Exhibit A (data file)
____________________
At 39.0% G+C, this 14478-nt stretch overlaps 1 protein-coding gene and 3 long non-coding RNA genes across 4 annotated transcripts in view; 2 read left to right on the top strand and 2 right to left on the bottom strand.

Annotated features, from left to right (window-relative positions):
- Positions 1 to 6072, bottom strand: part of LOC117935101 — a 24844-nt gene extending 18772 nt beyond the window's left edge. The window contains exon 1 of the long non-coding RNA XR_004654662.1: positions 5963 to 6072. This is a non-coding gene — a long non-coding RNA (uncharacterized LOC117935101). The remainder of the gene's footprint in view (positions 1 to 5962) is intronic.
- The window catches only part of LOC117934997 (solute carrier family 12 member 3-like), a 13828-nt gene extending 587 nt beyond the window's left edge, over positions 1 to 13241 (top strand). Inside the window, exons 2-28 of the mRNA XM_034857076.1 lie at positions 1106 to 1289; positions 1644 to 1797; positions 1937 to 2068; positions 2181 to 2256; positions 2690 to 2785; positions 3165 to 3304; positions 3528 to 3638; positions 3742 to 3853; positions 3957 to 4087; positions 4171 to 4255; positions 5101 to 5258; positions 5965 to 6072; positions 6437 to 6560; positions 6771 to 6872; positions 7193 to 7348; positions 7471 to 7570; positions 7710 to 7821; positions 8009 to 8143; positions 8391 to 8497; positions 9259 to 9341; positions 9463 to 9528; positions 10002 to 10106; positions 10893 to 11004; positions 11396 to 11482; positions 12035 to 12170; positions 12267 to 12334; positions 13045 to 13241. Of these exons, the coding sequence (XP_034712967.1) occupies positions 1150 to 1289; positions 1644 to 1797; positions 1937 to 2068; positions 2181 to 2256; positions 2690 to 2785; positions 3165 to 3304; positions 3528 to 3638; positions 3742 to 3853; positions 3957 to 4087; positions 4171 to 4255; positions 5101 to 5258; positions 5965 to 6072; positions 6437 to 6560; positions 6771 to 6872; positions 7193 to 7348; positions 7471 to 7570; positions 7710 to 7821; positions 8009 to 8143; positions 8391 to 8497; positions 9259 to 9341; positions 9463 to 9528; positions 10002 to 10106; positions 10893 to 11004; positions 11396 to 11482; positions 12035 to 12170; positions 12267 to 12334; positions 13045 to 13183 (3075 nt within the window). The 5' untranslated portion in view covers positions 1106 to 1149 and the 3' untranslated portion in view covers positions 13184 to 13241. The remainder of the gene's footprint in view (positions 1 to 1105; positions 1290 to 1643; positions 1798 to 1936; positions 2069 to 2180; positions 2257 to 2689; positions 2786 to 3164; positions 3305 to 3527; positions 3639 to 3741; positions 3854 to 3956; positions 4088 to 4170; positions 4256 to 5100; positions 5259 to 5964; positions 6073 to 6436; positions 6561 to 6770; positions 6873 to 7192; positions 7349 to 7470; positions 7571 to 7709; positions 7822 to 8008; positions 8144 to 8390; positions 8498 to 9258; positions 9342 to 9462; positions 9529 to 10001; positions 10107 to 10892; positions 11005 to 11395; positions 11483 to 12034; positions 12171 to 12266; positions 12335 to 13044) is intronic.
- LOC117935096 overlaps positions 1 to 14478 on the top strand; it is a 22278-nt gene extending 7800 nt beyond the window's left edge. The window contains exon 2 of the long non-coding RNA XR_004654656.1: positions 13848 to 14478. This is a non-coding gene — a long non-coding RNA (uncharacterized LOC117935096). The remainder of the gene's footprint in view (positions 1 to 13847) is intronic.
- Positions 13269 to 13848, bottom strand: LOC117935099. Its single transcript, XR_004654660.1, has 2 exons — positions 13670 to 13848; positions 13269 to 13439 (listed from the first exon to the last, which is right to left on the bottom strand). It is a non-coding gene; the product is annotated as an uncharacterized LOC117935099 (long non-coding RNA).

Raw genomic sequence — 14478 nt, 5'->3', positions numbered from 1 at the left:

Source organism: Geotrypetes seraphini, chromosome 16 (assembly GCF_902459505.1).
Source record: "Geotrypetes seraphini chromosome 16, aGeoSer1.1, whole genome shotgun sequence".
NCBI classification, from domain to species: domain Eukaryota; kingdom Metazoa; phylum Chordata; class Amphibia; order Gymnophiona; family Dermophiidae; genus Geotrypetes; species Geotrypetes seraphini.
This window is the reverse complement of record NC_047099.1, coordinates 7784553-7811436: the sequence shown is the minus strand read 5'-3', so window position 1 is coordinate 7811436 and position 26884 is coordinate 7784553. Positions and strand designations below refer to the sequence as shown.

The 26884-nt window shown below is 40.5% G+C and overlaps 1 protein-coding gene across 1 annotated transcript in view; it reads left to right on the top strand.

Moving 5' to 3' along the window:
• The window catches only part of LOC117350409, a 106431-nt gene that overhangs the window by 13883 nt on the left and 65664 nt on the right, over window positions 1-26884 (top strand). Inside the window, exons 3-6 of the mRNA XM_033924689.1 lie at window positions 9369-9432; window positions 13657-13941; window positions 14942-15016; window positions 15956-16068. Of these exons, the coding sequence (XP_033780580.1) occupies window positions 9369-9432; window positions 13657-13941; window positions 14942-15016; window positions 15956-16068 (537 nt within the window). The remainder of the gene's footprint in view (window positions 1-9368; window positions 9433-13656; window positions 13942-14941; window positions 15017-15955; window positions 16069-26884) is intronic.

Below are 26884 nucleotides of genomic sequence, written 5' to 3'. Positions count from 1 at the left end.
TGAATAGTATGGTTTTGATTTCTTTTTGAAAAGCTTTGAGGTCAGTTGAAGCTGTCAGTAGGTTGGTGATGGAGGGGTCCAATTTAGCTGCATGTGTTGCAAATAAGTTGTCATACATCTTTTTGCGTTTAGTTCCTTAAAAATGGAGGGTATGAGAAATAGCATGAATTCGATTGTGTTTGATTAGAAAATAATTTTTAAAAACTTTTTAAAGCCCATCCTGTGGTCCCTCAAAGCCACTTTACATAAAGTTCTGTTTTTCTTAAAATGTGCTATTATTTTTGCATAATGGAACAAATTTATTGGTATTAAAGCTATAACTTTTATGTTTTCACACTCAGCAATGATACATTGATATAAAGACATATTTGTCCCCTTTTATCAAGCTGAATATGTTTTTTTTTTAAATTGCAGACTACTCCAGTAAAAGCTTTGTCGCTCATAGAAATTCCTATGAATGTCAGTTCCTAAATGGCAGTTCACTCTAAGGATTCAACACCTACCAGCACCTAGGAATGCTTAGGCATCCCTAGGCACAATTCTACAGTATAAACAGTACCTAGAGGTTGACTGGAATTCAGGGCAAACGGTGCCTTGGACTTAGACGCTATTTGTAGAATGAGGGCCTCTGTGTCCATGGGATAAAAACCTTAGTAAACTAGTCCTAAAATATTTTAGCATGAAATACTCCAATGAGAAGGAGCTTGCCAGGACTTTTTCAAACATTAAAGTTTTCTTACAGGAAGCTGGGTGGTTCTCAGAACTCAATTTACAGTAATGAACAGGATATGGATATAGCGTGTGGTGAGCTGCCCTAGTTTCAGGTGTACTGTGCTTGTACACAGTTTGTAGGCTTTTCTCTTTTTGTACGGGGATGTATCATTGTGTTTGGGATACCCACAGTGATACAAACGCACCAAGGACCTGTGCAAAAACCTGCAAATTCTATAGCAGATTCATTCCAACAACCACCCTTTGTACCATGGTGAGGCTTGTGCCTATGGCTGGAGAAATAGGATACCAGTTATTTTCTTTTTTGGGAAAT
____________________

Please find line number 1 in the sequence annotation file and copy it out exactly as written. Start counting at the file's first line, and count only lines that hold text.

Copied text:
At 39.0% G+C, this 14478-nt stretch overlaps 1 protein-coding gene and 3 long non-coding RNA genes across 4 annotated transcripts in view; 2 read left to right on the top strand and 2 right to left on the bottom strand.